The Middle East is at a crossroads. It’s crunch time for two of the region’s most difficult issues, the civil war in Syria and the Iranian nuclear program. In both cases, the predominant dynamic was long pointing toward war – in Syria’s case for two and a half years, in Iran’s case for a whole decade. This fall, for the first time, the dynamic on both issues may change direction and start leaning toward peace. Should this actually happen, broad-based international cooperation will be required to make the change sustainable.
These dynamics have changed in accordance with the interests of the principal players, the Obama administration in the United States on the one hand and the leadership groups in Damascus and Tehran on the other. President Obama is in the business of ending wars, not starting them. In that, he is true to his Nobel credentials, even though they were bestowed on him far ahead of any achievement. Most Americans support Obama’s policy of partial retrenchment in foreign affairs in order to focus on domestic issues.
In Syria, the regime of Bashar al-Assad has accepted chemical disarmament as the only means to avert U.S. military strikes. Damascus expects to be bargaining from a relatively strong position at the upcoming Geneva II conference. Iranian President Hassan Rouhani and the Supreme Leader Ayatollah Khamenei are likewise looking for a deal with the international community that would allow Iran both to have a nuclear program and to get trade and other restrictions lifted. Capitulation isn’t on the books for either country’s leadership.
All agreements are built on compromise and all negotiations demand concessions. It is perfectly natural that not everyone is happy about the sudden outbreak of peace in the Middle East. Israeli Prime Minister Benjamin Netanyahu’s goal remains the complete dismantlement of Iran's nuclear program. Saudi Arabia is working on building a Syrian rebel army to eventually defeat President Assad. A number of lawmakers in Washington support both causes in opposition to President Obama. In Iran, the Revolutionary Guards and other hard-liners who profit from the popular deprivation that has been the result of confrontation would much prefer the status quo.
So far, negotiations have been difficult. Agreement, if at all, will only come in installments. Anybody seeking a better deal or wanting to appear important can throw a wrench into the process. With Iran, something very close to what is on the table now was nearly agreed in 2003. Yet those talks failed, resulting in ten years of standoff enlivened by periodic war scares. With Syria, each month of fighting claims thousands of lives. While the beginning of a political settlement in Syria will certainly be facilitated by a nuclear deal with Iran, the reverse is also true: a failure to reach a deal on nuclear issues will make it much harder to stop the bloodshed next door. The Iran-Syria nexus works both ways.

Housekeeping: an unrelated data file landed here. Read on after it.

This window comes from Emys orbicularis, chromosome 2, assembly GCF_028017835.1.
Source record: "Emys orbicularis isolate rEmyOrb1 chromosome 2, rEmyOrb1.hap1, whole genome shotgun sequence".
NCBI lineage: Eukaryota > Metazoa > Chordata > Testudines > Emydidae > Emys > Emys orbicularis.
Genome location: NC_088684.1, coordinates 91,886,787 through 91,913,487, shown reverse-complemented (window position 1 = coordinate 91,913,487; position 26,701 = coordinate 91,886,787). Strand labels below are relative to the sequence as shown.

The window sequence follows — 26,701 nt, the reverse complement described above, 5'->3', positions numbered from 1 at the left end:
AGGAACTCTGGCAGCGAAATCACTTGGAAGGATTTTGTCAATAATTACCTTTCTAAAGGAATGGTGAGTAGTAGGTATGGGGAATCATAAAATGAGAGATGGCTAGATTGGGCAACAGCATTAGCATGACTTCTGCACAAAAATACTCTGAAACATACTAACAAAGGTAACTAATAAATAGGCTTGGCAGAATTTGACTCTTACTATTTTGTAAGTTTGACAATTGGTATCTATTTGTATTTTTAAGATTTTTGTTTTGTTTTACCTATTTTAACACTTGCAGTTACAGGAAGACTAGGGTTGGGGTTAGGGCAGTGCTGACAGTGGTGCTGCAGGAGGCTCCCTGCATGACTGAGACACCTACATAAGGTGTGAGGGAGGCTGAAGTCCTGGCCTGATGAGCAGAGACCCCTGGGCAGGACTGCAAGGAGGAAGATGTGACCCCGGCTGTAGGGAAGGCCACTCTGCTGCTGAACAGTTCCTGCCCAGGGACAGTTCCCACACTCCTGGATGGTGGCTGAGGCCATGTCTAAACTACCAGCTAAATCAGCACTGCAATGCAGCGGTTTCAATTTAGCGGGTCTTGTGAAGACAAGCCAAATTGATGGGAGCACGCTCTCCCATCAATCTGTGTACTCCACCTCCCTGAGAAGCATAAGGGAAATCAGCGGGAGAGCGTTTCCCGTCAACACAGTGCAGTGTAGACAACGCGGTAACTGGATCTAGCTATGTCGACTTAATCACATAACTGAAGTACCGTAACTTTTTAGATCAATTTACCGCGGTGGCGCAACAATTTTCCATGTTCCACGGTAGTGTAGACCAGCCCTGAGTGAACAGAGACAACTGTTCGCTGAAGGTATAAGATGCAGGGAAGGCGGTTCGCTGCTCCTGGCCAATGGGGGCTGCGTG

It is encouraging that the international community has come together both on the Syrian and the Iranian issue. Damascus's chemical disarmament—which even last summer would have been thought impossible—is actually being implemented in the middle of a civil war. This has been made possible through close cooperation between the United States and Russia, even though both countries until recently seemed poised for confrontation. The fiery rhetoric between Moscow and Washington hasn’t really died down, but this does not stop them from cooperating on the base of shared interests.
Nor did the differences between Washington and its European allies, on the one hand, and Russia and China, on the other, make it impossible for world powers to arrive at a joint approach to the Iranian nuclear program. It may seem counterintuitive, but Moscow and Beijing have de facto been supportive of the budding rapprochement between Washington and Tehran. Neither Russia nor China looks forward to an Iran with nuclear weapons and missiles or, alternatively, a U.S.-Israeli attack on Iran with incalculable consequences. Again, national interests dominate.
What is emerging is a new pattern of cooperation between countries that are neither like-minded allies nor cold war antagonists. This new pattern is thoroughly pragmatic, informed by competing visions of the future world order, and squarely based on shared interests. Such cooperation is essentially nonhierarchical in nature and driven by a jointly developed agenda; it finds its limits where interests don’t overlap.
In the Middle East, we have seen a rare and happy coincidence in the national interests of major outside players. Their politicians' needs match as well, allowing them to take advantage of available opportunities. Once such a pattern is in place—as it has been in the case of Syria after the Kerry-Lavrov talks in Geneva last September, or in the case of Iran after this week's P+5 initial accord—it needs to be sustained by practical, result-oriented work. This is how the door to more regional and global stability can be opened.